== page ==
• By (Deleted User)

    Just a quick question regarding the setup of wireless internet access for a conference. From all i've read,, it seems that I need to have a router(s)connect to a broadband connection and provide DHCP addresses. Also have a few Wireless Access Points which are patched into the Router (patch points for eg). The thing here is that for compliance, I would need a 802.11g Wireless Access Point which would cater for the people with 802.11b and 802.11g wireless cards and a 802.11a Wireless Access Point for the users with 802.11a wireless cards.
    Due to the different settings, and this being a conference with over 300 people, I cannot see implementing 128bit Encryption or SSID as options, meaning the wireless is totally open.
    The router would probably have a firewall inbuilt to block certain incoming port traffic (eg port 80).

    I can see a lot of possible things going wrong here - especially if one computer is infectted with a worm, the entire network will be probed/infected. There is also the security concern of someone tapping/listening to the WiFi and compromising the notebooks.

    Anyone have any ideas here on what would be the best way to setup a one-off conference with wireless connectivity?

  • You're asking for security and seemless access - these are at opposite ends of the spectrum most of the time.

    The simplest way to do this is to use 802.11a/g access points with WPA-PSK. That will give you individual unicast keys per client. Though this can be sniffed using Commview for WiFi, it's the only one i know of that can do this...and even still it's not as easy as you might think. You'd have to pass out a key to everyone, or post it all over the place...which is fine for a one-off conference - you certainly wouldn't do this in a corporate environment.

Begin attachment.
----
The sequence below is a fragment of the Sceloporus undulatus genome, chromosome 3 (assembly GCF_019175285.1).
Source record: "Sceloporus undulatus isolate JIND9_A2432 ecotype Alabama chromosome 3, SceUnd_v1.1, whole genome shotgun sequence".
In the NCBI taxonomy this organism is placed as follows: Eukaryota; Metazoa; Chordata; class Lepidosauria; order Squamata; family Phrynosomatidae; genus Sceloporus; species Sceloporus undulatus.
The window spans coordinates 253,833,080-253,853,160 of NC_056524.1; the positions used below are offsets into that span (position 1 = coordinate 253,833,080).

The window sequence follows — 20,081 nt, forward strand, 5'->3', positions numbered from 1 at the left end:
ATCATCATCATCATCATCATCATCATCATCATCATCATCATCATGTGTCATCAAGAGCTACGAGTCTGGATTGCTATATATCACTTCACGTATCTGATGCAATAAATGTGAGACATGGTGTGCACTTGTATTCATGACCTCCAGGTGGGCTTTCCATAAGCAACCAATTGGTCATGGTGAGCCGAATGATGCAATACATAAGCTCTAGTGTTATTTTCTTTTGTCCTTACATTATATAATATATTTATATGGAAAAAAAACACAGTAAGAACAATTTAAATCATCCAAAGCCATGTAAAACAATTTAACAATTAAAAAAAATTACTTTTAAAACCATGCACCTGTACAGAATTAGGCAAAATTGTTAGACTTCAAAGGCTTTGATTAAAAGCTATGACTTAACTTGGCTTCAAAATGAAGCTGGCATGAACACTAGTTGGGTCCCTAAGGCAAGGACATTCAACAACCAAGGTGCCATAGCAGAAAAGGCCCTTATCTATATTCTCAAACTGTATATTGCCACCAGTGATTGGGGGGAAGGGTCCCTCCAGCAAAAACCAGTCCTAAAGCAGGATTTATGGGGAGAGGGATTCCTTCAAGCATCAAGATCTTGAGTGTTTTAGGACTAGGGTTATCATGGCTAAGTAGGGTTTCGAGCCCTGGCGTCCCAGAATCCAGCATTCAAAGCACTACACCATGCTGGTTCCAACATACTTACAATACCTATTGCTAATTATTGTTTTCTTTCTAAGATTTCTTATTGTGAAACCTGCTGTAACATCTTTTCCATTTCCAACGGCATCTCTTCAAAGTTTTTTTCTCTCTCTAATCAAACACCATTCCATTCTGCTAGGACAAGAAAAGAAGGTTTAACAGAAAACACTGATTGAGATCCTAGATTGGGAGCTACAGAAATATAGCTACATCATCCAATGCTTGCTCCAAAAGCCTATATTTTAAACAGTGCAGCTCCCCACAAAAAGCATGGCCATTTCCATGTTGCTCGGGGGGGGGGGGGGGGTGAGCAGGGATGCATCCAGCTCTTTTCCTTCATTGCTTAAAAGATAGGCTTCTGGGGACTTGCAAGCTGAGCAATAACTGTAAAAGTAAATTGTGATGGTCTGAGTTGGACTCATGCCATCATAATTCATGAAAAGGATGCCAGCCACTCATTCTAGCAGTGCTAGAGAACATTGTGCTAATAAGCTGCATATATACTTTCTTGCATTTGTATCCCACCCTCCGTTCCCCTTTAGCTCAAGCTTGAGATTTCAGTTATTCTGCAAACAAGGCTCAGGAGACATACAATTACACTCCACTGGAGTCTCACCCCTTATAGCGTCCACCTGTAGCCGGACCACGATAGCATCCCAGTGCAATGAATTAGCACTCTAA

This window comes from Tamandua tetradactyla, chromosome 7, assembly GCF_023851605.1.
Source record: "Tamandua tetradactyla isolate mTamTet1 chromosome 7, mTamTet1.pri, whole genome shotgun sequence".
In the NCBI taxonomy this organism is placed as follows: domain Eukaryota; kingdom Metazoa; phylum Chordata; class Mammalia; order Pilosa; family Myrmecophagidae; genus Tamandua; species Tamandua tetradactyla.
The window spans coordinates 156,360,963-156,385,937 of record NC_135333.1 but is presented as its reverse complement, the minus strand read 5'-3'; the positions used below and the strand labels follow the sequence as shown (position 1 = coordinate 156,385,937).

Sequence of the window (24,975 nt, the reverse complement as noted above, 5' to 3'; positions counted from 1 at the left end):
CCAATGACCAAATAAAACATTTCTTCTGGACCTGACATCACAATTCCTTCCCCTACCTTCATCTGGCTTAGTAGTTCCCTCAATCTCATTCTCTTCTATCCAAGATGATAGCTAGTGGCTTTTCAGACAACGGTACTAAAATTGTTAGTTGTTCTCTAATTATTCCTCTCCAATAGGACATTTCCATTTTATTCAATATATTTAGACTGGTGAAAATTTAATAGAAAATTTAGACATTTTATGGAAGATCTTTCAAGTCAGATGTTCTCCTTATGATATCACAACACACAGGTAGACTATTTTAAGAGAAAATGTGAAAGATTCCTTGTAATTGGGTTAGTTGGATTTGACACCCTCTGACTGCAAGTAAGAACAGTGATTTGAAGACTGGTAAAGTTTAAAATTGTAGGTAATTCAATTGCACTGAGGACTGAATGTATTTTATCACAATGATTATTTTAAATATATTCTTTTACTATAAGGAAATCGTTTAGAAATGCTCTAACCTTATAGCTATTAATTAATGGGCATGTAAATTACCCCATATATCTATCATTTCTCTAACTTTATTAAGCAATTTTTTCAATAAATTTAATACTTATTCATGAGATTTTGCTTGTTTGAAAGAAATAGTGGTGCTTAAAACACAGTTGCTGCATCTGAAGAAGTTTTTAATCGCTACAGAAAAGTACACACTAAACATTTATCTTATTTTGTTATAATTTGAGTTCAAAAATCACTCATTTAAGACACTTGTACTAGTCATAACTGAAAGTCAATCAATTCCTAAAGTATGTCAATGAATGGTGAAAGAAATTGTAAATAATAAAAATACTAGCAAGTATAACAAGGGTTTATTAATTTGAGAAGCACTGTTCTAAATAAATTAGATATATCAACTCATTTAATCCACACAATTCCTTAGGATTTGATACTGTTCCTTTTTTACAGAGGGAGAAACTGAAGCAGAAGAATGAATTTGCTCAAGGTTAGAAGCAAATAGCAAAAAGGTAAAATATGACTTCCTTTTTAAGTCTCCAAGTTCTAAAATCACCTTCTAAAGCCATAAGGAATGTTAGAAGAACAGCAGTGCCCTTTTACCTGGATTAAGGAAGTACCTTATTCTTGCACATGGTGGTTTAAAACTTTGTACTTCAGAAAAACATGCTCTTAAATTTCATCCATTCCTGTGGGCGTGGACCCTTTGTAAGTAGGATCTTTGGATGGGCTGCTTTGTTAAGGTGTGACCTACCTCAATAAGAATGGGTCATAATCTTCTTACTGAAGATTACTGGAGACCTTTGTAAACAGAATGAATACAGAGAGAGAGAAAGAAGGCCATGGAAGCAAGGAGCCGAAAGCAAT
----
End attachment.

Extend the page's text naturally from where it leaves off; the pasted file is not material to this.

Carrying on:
You could use a captive portal, but you'd spend quite a bit of money, and still have no security without passing out a shared key or giving everyone an individual login. When it comes to hotspots, security is the reponsibility of the user, not the admin.

    Next, make sure to block OUTBOUND port 25 unless you want a spammer to drop by to senda few gozillion emails through your open connection. Be sure to change the default password for your router/firewall device as well. Closing port 25 will mean that people can get their email, but not be able to send unless they use webmail. This is pretty standard considering spam these days. It isn't pleasant for the users, but it keeps the admin out of trouble.

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